• Pachito, Daniela V.; Pega, Frank; Bakusic, Jelena; Boonen, Emma; Clays, Els; Descatha, Alexis; Delvaux, Ellen; De Bacquer, Dirk; Koskenvuo, Karoliina; Kroeger, Hannes; Lambrechts, Marie-Claire; Latorraca, Carolina O. C.; Li, Jian; Cabrera Martimbianco, Ana L.; Riera, Rachel; Rugulies, Reiner; Sembajwe, Grace; Siegrist, Johannes; Sillanmäki, Lauri; Sumanen, Markku; Suominen, Sakari; Ujita, Yuka; Vandersmissen, Godelieve; Godderis, Lode (2021)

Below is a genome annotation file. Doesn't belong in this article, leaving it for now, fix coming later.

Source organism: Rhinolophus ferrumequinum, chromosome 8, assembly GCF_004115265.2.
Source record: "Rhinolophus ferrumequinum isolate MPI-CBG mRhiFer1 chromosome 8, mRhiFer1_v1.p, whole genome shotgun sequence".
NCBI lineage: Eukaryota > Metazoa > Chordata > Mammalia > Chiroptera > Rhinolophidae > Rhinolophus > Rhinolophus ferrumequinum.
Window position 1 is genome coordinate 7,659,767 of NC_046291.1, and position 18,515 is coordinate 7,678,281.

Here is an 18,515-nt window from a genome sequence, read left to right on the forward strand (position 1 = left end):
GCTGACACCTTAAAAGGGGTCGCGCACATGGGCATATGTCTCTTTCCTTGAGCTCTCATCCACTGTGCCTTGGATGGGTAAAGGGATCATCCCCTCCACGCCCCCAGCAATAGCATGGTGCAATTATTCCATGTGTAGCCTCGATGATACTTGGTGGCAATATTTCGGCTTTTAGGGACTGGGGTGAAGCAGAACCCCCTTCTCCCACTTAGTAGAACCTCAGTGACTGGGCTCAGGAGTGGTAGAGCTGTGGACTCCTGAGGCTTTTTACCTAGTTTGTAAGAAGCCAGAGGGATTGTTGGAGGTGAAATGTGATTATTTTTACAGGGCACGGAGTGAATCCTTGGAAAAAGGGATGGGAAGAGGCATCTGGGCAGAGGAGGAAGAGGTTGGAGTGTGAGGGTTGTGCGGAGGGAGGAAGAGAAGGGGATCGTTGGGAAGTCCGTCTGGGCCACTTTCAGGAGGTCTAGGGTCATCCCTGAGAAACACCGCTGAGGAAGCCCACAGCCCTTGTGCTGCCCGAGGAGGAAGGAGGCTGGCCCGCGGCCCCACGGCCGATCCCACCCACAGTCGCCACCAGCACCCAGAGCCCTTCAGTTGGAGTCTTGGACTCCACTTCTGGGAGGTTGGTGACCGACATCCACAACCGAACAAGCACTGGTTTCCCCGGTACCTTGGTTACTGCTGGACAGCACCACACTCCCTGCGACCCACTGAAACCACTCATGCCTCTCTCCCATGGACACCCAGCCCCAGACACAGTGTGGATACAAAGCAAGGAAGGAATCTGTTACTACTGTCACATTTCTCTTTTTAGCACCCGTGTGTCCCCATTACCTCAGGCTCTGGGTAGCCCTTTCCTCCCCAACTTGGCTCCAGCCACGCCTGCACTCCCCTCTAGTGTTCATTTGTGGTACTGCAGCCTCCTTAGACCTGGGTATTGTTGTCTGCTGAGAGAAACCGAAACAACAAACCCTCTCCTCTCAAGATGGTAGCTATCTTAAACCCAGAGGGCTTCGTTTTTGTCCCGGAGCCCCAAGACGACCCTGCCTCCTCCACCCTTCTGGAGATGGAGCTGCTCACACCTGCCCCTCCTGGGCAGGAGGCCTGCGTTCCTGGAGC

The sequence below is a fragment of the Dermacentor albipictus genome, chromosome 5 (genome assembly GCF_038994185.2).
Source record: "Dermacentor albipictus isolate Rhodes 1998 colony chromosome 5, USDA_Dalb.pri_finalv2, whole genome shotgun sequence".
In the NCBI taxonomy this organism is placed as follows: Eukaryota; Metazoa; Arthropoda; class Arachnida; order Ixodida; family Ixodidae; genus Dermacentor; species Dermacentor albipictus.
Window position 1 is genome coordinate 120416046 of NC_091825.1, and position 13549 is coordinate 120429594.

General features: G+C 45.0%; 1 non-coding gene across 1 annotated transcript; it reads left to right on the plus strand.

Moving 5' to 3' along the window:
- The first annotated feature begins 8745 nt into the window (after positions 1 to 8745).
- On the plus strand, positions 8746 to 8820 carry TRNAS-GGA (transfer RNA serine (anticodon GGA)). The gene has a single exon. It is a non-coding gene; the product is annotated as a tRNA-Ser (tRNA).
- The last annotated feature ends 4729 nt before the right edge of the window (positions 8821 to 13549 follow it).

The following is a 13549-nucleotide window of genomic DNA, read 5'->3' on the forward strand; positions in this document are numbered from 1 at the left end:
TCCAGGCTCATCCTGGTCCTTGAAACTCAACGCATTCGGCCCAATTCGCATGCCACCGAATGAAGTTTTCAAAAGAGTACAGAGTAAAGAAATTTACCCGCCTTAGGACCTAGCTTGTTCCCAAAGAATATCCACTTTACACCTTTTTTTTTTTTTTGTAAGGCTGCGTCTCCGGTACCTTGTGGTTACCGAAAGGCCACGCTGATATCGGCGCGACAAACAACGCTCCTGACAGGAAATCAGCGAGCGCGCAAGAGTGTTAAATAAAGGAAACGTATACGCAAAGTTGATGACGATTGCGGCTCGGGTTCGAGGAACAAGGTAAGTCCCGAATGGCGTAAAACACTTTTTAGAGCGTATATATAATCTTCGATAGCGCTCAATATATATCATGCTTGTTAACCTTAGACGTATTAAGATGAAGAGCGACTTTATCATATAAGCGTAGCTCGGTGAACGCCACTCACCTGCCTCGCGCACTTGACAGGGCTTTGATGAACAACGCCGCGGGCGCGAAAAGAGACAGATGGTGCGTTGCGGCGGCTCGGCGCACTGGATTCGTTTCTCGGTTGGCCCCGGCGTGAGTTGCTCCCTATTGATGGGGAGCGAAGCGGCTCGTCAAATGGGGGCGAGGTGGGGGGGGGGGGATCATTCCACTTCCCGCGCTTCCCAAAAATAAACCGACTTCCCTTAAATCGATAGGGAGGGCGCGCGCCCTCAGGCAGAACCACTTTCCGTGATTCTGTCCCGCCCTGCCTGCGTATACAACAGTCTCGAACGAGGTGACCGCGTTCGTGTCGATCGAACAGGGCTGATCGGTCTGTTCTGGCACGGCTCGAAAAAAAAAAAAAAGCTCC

Background: The World Health Organization (WHO) and the International Labour Organization (ILO) are developing Joint Estimates of the work-related burden of disease and injury (WHO/ILO Joint Estimates), with contributions from a large network of experts. Evidence from mechanistic data suggests that exposure to long working hours may increase alcohol consumption and cause alcohol use disorder. In this paper, we present a systematic review and meta-analysis of parameters for estimating the number of deaths and disability-adjusted life years from alcohol consumption and alcohol use disorder that are attributable to exposure to long working hours, for the development of the WHO/ILO Joint Estimates. Objectives: We aimed to systematically review and meta-analyse estimates of the effect of exposure to long working hours (three categories: 41-48, 49-54 and >55 h/week), compared with exposure to standard working hours (35-40 h/week), on alcohol consumption, risky drinking (three outcomes: prevalence, incidence and mortality) and alcohol use disorder (three outcomes: prevalence, incidence and mortality). Data sources: We developed and published a protocol, applying the Navigation Guide as an organizing systematic review framework where feasible. We searched electronic bibliographic databases for potentially relevant records from published and unpublished studies, including the WHO International Clinical Trials Register, Ovid MEDLINE, PubMed, Embase, and CISDOC on 30 June 2018. Searches on PubMed were updated on 18 April 2020. We also searched electronic grey literature databases, Internet search engines and organizational websites; hand searched reference list of previous systematic reviews and included study records; and consulted additional experts. Study eligibility and criteria: We included working-age (15 years) and unpaid domestic workers. We considered for inclusion randomized controlled trials, cohort studies, case-control studies and other nonrandomized intervention studies with an estimate of the effect of exposure to long working hours (41-48, 49-54 and 55 h/week), compared with exposure to standard working hours (35-40 h/week), on alcohol consumption (in g/week), risky drinking, and alcohol use disorder (prevalence, incidence or mortality). Study appraisal and synthesis methods: At least two review authors independently screened titles and abstracts against the eligibility criteria at a first stage and full texts of potentially eligible records at a second stage, followed by extraction of data from publications related to qualifying studies. Two or more review authors assessed the risk of bias, quality of evidence and strength of evidence, using Navigation Guide and GRADE tools and approaches adapted to this project. Results: Fourteen cohort studies met the inclusion criteria, comprising a total of 104,599 participants (52,107 females) in six countries of three WHO regions (Americas, South-East Asia, and Europe). The exposure and outcome were assessed with self-reported measures in most studies. Across included studies, risk of bias was generally probably high, with risk judged high or probably high for detection bias and missing data for alcohol consumption and risky drinking. Compared to working 35-40 h/week, exposure to working 41-48 h/week increased alcohol consumption by 10.4 g/week (95% confidence interval (CI) 5.59-15.20; seven studies; 25,904 participants, I2 71%, low quality evidence). Exposure to working 49-54 h/week increased alcohol consumption by 17.69 g/week (95% confidence interval (CI) 9.16-26.22; seven studies, 19,158 participants, I2 82%, low quality evidence). Exposure to working >55 h/week increased alcohol consumption by 16.29 g/week (95% confidence interval (CI) 7.93-24.65; seven studies; 19,692 participants; I2 82%, low quality evidence). We are uncertain about the effect of exposure to working 41-48 h/week, compared with working 35-40 h/week on developing risky drinking (relative risk 1.08; 95% CI 0.86-1.36; 12 studies; I2 52%, low certainty evidence). Working 49-54 h/week did not increase the risk of developing risky drinking (relative risk 1.12; 95% CI 0.90-1.39; 12 studies; 3832 participants; I2 24%, moderate certainty evidence), nor working >55 h/week (relative risk 1.11; 95% CI 0.95-1.30; 12 studies; 4525 participants; I2 0%, moderate certainty evidence). Subgroup analyses indicated that age may influence the association between long working hours and both alcohol consumption and risky drinking. We did not identify studies for which we had access to results on alcohol use disorder. Conclusions: Overall, for alcohol consumption in g/week and for risky drinking, we judged this body of evidence to be of low certainty. Exposure to long working hours may have increased alcohol consumption, but we are uncertain about the effect on risky drinking. We found no eligible studies on the effect on alcohol use disorder. Producing estimates for the burden of alcohol use disorder attributable to exposure to long working hours appears to not be evidence-based at this time. Protocol identifier: https://doi.org/10.1016/j.envint.2018.07.025. PROSPERO registration number: CRD42018084077